Chiropractic services in the active duty military setting: a scoping review

Silvano Mior*, Deborah Sutton, Daphne To, Carolina Cancelliere, Simon French, Anne Taylor-Vaisey, Pierre Côté

*Corresponding author for this work

Research output: Contribution to journalReview articlepeer-review

4 Citations (Scopus)
27 Downloads (Pure)


Background: Musculoskeletal injuries are one of the most prevalent battle and non-battle related injuries in the active duty military. In some countries, chiropractic services are accessed to manage such injuries within and outside military healthcare systems; however, there is no recent description of such access nor outcomes. This scoping review aimed to synthesize published literature exploring the nature, models, and outcomes of chiropractic services provided to active duty military globally. Method: We employed scoping review methodology. Systematic searches of relevant databases, including military collections and hand searches were conducted from inception to October 22, 2018. We included peer-reviewed English literature with qualitative and quantitative designs, describing chiropractic practice and services delivered to active duty military worldwide. Paired reviewers independently reviewed all citations and articles using a two-phase screening process. Data from relevant articles were extracted into evidence tables and sorted by study type. Results were descriptively analyzed. Results: We screened 497 articles and 20 met inclusion criteria. Chiropractic services were commonly provided on-base only in the US. Services were accessed by physician referral and commonly after initiation or non-response to other care. Use of scope of practice was determined by the system/facility, varying from intervention specific to comprehensive services. Back pain with and without radiculopathy accounted for most complaints. Treatment outcomes were reported primarily by case reports. However, two recent randomized trials reported improved pain, disability, and satisfaction when adding chiropractic care to usual medical care compared to usual medical care alone in management of low back pain. Specific reaction time measures in special operation forces military did not improve after chiropractic care compared to wait-list control. Conclusions: Our scoping review found the majority of published articles described chiropractic services in the active duty military in the US setting. Recent RCTs suggest a benefit of including chiropractic care to usual medical care in managing back pain in active duty military. Yet despite reported benefits in Australia, Canada, and the US, there is a need for further qualitative, descriptive, and clinical trial data worldwide to inform the role of chiropractic services in active duty military.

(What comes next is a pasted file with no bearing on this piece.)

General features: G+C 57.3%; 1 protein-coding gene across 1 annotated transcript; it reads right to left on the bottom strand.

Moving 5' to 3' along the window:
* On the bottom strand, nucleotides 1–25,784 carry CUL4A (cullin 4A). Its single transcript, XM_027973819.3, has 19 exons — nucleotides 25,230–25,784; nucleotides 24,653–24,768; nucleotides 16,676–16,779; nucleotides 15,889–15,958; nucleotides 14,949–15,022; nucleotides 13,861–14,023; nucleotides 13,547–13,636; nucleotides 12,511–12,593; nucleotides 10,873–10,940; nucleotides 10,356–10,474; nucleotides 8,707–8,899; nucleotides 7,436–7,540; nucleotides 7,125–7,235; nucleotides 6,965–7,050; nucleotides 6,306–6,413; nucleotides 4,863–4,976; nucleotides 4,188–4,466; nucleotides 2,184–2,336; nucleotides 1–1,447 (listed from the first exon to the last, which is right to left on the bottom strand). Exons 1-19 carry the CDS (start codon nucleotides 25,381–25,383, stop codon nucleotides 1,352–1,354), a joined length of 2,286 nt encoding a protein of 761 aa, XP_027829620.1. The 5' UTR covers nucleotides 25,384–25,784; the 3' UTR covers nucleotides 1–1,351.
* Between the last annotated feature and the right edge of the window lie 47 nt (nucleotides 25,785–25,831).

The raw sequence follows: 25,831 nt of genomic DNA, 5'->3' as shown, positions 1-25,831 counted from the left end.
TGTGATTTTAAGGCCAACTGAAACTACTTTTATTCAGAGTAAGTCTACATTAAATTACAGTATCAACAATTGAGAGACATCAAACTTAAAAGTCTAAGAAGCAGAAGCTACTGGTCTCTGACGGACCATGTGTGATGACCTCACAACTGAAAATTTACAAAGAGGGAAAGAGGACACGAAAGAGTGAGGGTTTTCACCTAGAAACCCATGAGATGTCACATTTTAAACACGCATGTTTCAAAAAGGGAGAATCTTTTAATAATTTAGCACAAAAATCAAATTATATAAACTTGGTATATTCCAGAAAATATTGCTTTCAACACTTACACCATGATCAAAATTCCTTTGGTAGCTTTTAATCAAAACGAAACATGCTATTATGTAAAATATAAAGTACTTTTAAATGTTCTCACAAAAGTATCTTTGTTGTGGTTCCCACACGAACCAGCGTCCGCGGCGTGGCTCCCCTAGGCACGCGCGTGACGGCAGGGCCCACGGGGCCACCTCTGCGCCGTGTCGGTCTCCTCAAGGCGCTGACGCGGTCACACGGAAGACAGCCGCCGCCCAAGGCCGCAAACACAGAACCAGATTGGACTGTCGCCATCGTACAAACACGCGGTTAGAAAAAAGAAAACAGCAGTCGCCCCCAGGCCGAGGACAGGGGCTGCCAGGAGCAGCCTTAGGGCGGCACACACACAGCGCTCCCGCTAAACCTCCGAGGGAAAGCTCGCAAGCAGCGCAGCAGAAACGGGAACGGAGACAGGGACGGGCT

Original languageEnglish
Article number45
Pages (from-to)1-19
Number of pages19
JournalChiropractic and Manual Therapies
Issue number1
Publication statusPublished - 15 Jul 2019

Bibliographical note

Copyright the Author(s) 2019. Version archived for private and non-commercial use with the permission of the author/s and according to publisher conditions. For further rights please contact the publisher.


  • military personnel
  • active duty
  • chiropractic
  • military medicine


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